Tulalip Tribal elder Ray Moses keeps the stories his ancestors gave to him.
He tells how the whale pushes the reluctant salmon back into the rivers, how the beaver tried to woo the field mouse.
Moses, 75, saves these old stories, passes them on.
In his pocket he keeps another story. It too is from the past, but this, he explains, is also the future.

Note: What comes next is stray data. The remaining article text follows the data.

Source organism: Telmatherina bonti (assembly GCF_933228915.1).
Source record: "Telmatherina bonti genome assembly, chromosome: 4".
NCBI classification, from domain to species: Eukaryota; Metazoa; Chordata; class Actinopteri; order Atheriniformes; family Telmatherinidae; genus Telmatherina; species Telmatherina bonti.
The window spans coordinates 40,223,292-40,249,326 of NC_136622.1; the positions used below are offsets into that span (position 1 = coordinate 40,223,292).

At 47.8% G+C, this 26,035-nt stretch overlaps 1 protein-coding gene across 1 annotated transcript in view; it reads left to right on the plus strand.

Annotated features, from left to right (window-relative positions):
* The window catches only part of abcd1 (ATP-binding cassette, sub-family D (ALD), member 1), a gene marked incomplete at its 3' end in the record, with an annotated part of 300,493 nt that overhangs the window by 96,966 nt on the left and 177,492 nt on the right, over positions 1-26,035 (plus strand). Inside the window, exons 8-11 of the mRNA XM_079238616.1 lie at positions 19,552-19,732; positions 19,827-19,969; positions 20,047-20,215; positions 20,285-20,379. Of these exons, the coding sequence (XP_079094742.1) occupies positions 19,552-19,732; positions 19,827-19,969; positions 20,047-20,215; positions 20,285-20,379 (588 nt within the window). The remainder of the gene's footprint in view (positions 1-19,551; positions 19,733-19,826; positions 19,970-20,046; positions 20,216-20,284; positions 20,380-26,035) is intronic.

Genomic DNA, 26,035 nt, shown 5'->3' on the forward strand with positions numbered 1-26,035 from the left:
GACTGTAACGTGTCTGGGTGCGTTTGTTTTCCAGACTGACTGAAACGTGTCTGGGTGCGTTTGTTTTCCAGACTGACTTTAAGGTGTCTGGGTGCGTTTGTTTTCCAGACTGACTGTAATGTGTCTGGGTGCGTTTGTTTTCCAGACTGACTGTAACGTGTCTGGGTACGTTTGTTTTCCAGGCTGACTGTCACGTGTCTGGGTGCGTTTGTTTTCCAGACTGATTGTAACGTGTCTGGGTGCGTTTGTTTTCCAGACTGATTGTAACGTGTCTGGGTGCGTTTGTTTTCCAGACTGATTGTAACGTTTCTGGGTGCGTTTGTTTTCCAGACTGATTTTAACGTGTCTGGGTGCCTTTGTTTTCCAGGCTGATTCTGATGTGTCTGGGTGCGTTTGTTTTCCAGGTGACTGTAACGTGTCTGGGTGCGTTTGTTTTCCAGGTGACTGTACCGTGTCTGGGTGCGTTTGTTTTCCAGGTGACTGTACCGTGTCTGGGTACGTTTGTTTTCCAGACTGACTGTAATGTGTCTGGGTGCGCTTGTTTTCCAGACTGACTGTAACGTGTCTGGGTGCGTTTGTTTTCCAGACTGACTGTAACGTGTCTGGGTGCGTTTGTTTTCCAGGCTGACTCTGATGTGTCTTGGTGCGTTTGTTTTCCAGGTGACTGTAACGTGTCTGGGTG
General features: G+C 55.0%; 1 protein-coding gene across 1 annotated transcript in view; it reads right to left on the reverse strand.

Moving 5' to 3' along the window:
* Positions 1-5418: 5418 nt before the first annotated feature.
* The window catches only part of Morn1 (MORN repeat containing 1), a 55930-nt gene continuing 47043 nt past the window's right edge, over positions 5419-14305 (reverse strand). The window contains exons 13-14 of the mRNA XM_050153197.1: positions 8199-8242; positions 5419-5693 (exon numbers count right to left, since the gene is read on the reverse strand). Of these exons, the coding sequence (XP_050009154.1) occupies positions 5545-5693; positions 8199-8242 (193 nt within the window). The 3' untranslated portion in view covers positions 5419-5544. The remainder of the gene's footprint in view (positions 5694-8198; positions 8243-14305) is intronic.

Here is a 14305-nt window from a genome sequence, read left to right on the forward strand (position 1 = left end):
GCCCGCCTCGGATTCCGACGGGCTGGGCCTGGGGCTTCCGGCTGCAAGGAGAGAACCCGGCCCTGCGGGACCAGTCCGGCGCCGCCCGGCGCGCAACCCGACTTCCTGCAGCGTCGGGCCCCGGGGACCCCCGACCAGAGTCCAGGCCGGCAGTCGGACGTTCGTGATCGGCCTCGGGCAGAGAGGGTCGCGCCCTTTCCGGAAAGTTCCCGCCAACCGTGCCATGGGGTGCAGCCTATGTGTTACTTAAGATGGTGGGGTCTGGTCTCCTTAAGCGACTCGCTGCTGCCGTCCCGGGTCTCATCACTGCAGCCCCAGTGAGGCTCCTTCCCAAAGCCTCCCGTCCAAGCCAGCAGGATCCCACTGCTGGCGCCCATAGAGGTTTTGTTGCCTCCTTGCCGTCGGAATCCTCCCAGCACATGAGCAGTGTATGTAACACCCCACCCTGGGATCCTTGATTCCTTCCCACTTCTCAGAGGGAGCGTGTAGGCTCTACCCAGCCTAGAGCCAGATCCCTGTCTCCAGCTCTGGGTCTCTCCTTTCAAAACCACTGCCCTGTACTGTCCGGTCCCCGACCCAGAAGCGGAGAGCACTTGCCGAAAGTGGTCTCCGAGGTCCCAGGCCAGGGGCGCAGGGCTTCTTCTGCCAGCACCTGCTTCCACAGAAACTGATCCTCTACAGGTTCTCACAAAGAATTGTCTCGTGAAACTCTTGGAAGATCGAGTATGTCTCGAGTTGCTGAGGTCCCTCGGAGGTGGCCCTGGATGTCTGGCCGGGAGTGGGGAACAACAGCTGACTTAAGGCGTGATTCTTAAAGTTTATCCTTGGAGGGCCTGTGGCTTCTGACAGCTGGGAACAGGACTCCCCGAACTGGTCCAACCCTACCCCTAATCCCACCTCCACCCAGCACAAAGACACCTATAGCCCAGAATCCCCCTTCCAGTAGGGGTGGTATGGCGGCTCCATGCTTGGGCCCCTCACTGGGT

It is a folded, dog-eared copy of the Treaty of Point Elliott. He takes it out, holds it up in the sunlight, waves it at passersby.
“People don’t know that we have these rights. They need to know this.”
To the treaty tribes – today’s Tulalip, Stillaguamish, Lummi, Swinomish and others – the 1855 pact signed by Mukilteo’s shore tells everyone what belongs to them forever.